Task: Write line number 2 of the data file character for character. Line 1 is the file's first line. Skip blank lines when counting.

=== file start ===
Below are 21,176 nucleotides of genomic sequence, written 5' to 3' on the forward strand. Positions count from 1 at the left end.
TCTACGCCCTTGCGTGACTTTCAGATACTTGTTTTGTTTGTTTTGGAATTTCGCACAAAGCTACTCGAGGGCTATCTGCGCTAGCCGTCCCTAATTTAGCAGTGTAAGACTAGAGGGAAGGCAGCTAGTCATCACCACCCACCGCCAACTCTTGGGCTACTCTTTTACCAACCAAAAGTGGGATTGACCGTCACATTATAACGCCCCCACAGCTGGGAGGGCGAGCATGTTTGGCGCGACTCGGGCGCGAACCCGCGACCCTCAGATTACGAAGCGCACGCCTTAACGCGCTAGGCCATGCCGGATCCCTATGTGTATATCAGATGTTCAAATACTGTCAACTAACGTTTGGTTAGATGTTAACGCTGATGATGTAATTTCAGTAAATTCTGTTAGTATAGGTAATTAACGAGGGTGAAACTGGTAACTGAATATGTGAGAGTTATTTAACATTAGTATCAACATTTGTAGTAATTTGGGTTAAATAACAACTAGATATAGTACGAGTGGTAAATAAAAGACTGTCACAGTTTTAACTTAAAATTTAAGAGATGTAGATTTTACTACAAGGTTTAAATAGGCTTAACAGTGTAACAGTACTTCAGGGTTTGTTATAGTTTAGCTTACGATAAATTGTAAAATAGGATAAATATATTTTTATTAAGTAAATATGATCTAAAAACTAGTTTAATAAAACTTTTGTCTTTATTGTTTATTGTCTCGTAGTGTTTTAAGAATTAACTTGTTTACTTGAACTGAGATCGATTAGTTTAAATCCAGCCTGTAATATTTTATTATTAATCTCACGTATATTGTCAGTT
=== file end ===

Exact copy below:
TCTACGCCCTTGCGTGACTTTCAGATACTTGTTTTGTTTGTTTTGGAATTTCGCACAAAGCTACTCGAGGGCTATCTGCGCTAGCCGTCCCTAATTTAGCAGTGTAAGACTAGAGGGAAGGCAGCTAGTCATCACCACCCACCGCCAACTCTTGGGCTACTCTTTTACCAACCAAAAGTGGGATTGACCGTCACATTATAACGCCCCCACAGCTGGGAGGGCGAGCATGTTTGGCGCGACTCGGGCGCGAACCCGCGACCCTCAGATTACGAAGCGCACGCCTTAACGCGCTAGGCCATGCCGGATCCCTATGTGTATATCAGATGTTCAAATACTGTCAACTAACGTTTGGTTAGATGTTAACGCTGATGATGTAATTTCAGTAAATTCTGTTAGTATAGGTAATTAACGAGGGTGAAACTGGTAACTGAATATGTGAGAGTTATTTAACATTAGTATCAACATTTGTAGTAATTTGGGTTAAATAACAACTAGATATAGTACGAGTGGTAAATAAAAGACTGTCACAGTTTTAACTTAAAATTTAAGAGATGTAGATTTTACTACAAGGTTTAAATAGGCTTAACAGTGTAACAGTACTTCAGGGTTTGTTATAGTTTAGCTTACGATAAATTGTAAAATAGGATAAATATATTTTTATTAAGTAAATATGATCTAAAAACTAGTTTAATAAAACTTTTGTCTTTATTGTTTATTGTCTCGTAGTGTTTTAAGAATTAACTTGTTTACTTGAACTGAGATCGATTAGTTTAAATCCAGCCTGTAATATTTTATTATTAATCTCACGTATATTGTCAGTT